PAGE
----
Is War Ever Justified?

What we see in all this that Christ when He introduced in our world – a world where there is killing and death – a new reality: the new divine life which liberates us from fear, He did not order us out of the world, but send us into the world, so that we may transform it from inside. Being and living in the world implies involvement, not withdrawal; responsibility, not escape.
| 10 May 2009

Source: The Orthodox Christian Education Commission

 

 

 

 

The Gospel tells us that we live in a world which is not the world as God wanted it. Our world is, at least partially, controlled by the “prince of this world’ (John 12:31), who was “a murderer from the beginning.” (John 8:44) Murder, killing, war, death are the intrinsic parts of the world’s very existence. Somehow, man was always able to understand the tragedy of killing, for he experienced fear for himself, for his loved ones, but he was never able to stop wars, murders, and other forms of killing. The Gospel explains why this is so: Behind the world’s tragedy, there is an evil Planner – the “murderer” from the beginning – Jesus Christ first unmasked him, called him by his true name – “the Murderer” – and then stripped him from his power by first submitting Himself to death freely, and then rising from the dead and giving us freedom from death.

 

The Christian’s responsibility consists, therefore, in acting with Christ and in Christ by giving life to other men, to the world itself. How can he then be involved in killing? Throughout the centuries, the Church—its Saints, its councils, its best members—has solved this problem in diverse ways, which excludes a single universal formula.

 

One the one hand, the Church has always unequivocally considered killing as an evil. St.Basil the Great (+379) prescribed a period of repentance, with several years’ abstention from Holy Communion, to all soldiers who participated in war. There are other cases, however, when divine blessing was given to other saints before wars and battles: to St. Constantine before his battle with the pagan Emperor Licinius; to St. Alexander Nevsky when he struggled with Western Crusaders, St. Sergius blessed Dimitry Donsko before his decisive confrontation with the Tartars and even sent two of his monks to participate in the fighting. These examples do not prove that killing is good. The Saints did not encourage killing, but sacrifice; they blessed men to give their lives, not to take the lives of others; for they also, all of them, rejoiced in peace not in war. His idea of blessed sacrifice is actually found in the words of Christ Himself. “Greater love has no man than this, that a man lay down his life for his friends.” (John 16:13)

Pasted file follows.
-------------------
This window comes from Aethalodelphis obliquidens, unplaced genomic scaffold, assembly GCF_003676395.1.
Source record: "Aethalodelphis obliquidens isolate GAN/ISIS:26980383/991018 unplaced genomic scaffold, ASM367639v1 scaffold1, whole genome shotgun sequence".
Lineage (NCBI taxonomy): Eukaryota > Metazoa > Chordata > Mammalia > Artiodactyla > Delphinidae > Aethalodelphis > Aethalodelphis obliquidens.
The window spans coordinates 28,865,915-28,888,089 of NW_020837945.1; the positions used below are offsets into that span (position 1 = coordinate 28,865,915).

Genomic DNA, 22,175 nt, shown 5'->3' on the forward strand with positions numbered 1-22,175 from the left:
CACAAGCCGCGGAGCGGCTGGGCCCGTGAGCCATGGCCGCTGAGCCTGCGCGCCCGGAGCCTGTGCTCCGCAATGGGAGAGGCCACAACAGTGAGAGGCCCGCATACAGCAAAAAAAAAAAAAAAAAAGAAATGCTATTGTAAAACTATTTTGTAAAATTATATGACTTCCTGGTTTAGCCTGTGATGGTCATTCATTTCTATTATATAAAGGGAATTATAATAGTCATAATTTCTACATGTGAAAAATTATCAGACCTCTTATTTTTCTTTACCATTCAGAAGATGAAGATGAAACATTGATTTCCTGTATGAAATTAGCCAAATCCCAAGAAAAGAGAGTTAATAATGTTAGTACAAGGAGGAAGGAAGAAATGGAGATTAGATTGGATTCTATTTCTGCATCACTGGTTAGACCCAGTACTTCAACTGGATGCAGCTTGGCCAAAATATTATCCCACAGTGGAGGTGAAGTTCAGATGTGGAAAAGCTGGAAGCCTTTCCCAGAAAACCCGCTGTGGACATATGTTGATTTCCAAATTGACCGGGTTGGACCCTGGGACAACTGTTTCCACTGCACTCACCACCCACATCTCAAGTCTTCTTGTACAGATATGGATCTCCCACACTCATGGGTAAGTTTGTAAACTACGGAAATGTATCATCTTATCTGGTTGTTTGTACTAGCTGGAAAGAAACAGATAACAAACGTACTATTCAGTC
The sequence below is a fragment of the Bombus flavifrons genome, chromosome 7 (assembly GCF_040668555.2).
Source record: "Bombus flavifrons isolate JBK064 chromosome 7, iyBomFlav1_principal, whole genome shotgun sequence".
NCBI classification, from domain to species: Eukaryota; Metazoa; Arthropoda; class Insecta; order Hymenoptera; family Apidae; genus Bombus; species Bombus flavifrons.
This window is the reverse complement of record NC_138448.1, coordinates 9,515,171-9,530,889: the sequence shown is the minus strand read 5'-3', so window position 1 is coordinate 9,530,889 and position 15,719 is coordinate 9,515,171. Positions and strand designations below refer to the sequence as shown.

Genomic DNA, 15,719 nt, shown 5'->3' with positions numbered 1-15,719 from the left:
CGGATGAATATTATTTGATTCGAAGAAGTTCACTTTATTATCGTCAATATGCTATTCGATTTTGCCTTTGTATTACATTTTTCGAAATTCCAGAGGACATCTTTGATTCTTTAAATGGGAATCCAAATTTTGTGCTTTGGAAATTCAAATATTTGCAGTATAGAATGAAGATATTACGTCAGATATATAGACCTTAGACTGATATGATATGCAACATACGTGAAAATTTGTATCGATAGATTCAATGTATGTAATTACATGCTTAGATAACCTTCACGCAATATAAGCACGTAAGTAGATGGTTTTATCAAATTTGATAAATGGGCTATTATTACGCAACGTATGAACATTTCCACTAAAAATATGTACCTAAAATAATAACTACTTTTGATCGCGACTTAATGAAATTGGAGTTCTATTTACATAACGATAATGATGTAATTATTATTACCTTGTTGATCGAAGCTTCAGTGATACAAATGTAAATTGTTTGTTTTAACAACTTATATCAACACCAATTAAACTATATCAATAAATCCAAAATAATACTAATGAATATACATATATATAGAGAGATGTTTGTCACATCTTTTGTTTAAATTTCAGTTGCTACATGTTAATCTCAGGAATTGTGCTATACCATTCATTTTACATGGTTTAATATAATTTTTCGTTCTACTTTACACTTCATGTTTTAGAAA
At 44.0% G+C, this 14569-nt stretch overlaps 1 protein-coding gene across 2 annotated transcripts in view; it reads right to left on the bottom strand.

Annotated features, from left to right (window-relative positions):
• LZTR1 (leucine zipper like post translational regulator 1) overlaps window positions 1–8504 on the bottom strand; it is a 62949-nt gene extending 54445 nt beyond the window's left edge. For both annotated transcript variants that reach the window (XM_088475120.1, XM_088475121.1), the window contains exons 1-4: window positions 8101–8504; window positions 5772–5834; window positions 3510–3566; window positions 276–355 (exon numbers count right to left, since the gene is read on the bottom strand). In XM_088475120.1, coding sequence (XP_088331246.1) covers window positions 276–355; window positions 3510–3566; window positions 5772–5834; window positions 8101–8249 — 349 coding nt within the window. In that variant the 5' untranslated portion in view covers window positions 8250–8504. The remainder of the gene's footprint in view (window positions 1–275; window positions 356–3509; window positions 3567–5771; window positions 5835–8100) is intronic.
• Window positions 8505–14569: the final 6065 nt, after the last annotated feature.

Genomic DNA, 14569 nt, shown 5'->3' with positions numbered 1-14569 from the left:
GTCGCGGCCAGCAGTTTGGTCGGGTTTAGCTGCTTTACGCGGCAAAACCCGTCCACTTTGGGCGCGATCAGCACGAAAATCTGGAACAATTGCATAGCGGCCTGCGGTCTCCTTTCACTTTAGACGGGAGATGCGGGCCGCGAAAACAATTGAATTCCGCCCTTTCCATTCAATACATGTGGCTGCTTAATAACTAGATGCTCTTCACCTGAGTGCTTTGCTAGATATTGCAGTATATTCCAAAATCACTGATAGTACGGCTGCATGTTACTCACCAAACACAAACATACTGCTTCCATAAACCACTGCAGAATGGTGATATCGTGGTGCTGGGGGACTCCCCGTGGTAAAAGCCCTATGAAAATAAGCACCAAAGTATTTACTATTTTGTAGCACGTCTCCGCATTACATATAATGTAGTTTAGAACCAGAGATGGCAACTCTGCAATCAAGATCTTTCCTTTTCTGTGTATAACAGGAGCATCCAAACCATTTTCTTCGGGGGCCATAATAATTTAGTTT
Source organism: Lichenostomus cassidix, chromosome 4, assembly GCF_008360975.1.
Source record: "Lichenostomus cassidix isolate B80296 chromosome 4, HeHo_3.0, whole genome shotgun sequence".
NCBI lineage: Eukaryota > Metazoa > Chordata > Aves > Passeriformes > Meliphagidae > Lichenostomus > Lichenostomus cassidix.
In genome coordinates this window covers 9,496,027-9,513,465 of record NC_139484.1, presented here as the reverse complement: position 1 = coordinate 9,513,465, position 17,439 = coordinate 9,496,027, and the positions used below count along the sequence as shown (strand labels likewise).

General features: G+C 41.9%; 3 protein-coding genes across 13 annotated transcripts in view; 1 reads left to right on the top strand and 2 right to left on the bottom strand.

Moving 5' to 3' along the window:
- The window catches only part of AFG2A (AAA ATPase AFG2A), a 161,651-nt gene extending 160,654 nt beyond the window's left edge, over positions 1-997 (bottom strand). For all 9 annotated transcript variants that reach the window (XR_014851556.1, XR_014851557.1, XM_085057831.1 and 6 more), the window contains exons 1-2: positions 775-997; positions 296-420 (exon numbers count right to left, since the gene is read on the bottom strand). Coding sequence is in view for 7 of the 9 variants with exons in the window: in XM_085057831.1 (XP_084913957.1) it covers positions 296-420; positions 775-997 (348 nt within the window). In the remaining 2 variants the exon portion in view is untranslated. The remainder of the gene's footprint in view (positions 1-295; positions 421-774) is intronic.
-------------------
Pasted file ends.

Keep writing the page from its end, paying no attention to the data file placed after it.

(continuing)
What we see in all this that Christ when He introduced in our world – a world where there is killing and death – a new reality: the new divine life which liberates us from fear, He did not order us out of the world, but send us into the world, so that we may transform it from inside. Being and living in the world implies involvement, not withdrawal; responsibility, not escape.

 

Where there is war – especially modern war – who are the participants? The military alone? Surely not, but also all those involved in supplying the Armies and, therefore, every taxpayer.

 

A truly consistent “pacifist” attitude implies refusal to pay taxes and a total withdrawal from society. But is this the best way of making society better, and of “loving one’s brothers?” ltimately the real difference between a soldier on the front line and the taxpayer in the rear is that the first “lays down his life for his brothers,” while the second doesn’t. But both are, in act, involved in war.

 

The real problem it seems to me, is to stop wars rather than to practice individual “conscientious objection,” which is a quick deceptive way of keeping oneself “uninvolved in killing.” The Christian does indeed have the duty to struggle against war, as a means of solving conflicts, and especially against the madness of national power seeking.

 

But what about legitimate defense? Should Poland in 1939, have practiced non-violence when Hitler attacked it? Was it better for England, France, and America to let Hitler kill Poles, Jews, Rumanians, and Greeks, without interfering militarily?

 

Obviously, the problem of “wars of aggression” and “defensive wars” is not a problem of good and evil as such, but of greater or lesser evil. If Christianity has never condoned absolute pacifism, it is only because it knew that absolute good, absolute love and blessedness are not of this world. The Christian has a foretaste of them. He tries to introduce as much of them as he can in his own life, and in the life of society, but – as long as he lives in this world – he is forced to think in terms of “lesser evil,” not of “absolute good.” This is the foundation of a justified self-defense.

 

But never did the Church condemn responsible and selective “conscientious objection,” especially when it includes a meaningful service to society, and is not understood as selfrighteous escape; but as a witness for truth and justice. The state alone cannot be given the absolute and infallible right to judge which wars are just!

 

Killing in any form is evil, even if somehow coupled with personal risk and sacrifice. It may be lesser evil than self-righteous withdrawal from responsibility, for the latter can lead to even more killing – by others – of innocent brothers and sisters of ours.

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